This is an anecdote that shaped my beliefs and views on intelligence – as a little follow-up to my last post on “Drive” by Daniel Pink.
I’ve only shared this story with close family members, as it stereotypes and isn’t very scientific. That didn’t matter for my young mind – Young minds don’t care about science as they’re trying to make sense of the world.
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As I was attending elementary school (not in the US and not in Asia) I happened to have quite a few schoolmates of Asian descent. As a young kid, I could tell these kids were just as sharp as me, and sometimes even smarter, more patient, methodical, etc. We did have dumb kids, and even kids with true learning problems – this is not a story about kids with real problems.
Among my Asian friends I noticed two distinct behaviors – Some would behave just normal, like me. Others would play the “language” card and pretend they didn’t understand things because of the difference in language – they had figured out they could get away with less school work and less demands from the teachers if they played like they were dumb… And they did, they kept playing dumb from the point I have clear school memories (about second grade) to the point they graduated from school six or seven years later.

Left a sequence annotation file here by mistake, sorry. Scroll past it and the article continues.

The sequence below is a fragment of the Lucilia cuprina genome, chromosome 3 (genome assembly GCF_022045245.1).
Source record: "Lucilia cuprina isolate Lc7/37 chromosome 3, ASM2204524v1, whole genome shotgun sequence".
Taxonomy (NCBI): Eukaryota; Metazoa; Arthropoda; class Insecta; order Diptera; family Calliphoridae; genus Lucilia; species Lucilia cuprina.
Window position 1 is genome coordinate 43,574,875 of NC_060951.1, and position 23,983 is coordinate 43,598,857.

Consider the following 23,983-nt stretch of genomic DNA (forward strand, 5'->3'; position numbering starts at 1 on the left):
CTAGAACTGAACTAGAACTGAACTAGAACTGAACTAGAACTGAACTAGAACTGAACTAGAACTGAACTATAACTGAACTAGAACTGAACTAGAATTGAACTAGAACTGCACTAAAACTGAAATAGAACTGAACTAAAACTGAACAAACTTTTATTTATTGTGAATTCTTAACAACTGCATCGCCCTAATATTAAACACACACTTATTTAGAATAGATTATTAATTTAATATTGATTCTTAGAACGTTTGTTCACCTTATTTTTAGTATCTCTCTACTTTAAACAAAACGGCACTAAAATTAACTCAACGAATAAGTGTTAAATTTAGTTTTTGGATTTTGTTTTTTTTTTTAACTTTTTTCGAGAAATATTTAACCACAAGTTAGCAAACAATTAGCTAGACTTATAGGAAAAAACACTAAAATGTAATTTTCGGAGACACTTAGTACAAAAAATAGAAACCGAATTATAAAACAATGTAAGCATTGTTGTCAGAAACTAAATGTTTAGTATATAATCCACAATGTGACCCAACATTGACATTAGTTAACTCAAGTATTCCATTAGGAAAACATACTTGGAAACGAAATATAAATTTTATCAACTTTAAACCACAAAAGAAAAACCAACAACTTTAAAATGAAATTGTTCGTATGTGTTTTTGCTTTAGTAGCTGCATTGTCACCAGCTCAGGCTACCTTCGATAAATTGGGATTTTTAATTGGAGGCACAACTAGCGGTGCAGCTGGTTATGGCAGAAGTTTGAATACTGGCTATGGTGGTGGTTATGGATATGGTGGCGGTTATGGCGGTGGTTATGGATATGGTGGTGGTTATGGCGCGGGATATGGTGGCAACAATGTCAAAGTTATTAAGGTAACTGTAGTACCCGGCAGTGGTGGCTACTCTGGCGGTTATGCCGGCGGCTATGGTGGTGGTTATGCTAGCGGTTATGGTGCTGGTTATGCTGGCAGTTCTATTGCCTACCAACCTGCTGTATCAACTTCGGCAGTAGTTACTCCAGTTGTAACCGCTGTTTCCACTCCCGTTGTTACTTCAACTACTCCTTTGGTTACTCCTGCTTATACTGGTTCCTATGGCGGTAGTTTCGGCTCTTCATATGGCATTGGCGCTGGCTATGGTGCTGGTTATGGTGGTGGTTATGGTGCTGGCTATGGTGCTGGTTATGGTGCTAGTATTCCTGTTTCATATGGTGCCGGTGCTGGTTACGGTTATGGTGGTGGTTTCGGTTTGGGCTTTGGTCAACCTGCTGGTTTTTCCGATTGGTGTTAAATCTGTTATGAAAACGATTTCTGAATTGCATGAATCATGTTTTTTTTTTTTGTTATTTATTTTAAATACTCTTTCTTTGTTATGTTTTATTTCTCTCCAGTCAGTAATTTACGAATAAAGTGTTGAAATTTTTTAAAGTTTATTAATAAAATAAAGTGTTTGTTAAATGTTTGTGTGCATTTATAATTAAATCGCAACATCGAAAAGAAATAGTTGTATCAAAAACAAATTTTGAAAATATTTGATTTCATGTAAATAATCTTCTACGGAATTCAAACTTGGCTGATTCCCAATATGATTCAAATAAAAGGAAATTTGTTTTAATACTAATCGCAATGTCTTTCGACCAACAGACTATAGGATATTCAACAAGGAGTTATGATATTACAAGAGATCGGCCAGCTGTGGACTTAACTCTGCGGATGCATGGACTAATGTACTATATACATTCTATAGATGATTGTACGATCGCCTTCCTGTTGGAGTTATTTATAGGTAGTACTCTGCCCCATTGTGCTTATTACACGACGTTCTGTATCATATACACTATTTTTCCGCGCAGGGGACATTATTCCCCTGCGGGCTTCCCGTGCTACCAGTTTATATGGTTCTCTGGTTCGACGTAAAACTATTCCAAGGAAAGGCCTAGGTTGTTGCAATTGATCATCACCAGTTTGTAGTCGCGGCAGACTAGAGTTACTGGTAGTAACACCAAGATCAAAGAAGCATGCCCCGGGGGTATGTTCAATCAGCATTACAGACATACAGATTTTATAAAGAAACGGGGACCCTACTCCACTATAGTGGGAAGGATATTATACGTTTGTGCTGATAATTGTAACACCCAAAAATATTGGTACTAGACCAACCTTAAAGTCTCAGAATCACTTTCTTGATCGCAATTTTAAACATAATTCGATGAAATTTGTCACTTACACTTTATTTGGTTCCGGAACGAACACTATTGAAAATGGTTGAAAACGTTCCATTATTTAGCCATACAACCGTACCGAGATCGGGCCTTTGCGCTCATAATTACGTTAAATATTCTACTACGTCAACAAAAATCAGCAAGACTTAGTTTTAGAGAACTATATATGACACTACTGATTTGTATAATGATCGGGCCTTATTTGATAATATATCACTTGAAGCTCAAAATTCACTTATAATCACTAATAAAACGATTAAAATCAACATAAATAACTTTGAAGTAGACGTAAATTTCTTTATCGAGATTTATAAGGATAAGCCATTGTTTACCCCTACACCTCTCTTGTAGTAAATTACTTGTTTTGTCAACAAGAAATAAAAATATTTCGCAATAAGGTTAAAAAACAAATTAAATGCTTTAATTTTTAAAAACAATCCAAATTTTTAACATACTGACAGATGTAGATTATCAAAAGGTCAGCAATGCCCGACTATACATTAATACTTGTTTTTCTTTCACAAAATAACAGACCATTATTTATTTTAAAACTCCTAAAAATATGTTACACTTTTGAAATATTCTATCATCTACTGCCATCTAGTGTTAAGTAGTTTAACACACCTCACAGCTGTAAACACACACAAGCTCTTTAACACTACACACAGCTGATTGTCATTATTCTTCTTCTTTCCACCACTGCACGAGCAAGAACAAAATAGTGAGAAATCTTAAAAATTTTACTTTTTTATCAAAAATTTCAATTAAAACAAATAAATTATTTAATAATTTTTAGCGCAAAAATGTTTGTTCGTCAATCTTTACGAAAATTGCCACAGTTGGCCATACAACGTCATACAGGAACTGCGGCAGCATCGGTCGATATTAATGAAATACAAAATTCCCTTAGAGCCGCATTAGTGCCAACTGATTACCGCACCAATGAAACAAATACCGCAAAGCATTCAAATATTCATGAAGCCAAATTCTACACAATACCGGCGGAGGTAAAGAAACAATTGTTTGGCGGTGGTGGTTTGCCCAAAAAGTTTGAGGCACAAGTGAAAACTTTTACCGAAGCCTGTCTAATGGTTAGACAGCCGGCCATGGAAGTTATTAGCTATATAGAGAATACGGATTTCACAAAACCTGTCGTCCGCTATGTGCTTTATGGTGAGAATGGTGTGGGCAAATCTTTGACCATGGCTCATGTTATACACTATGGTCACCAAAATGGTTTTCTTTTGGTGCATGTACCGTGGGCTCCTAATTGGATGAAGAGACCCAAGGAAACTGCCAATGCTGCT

The teachers saw a dumb kid, with learning problems and a language barrier, struggle through school for several years and make it out.
I saw a normal kid who played dumb since second grade – and by the time they were in seventh grade they had BECOME dumb. They were no longer faking it – you could tell the little spark of focused attention had been put out. It was like they became a little autistic as part of their act, and they became their act.
My little mind understood something about intelligence in very straightforward terms:
- If you play dumb, you will get away with doing less, and you will become dumb.
- If you do what you’re supposed to do, you will get smarter in the same time that slackers become dumber.
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Play dumb, be dumb. Play smart, get smart.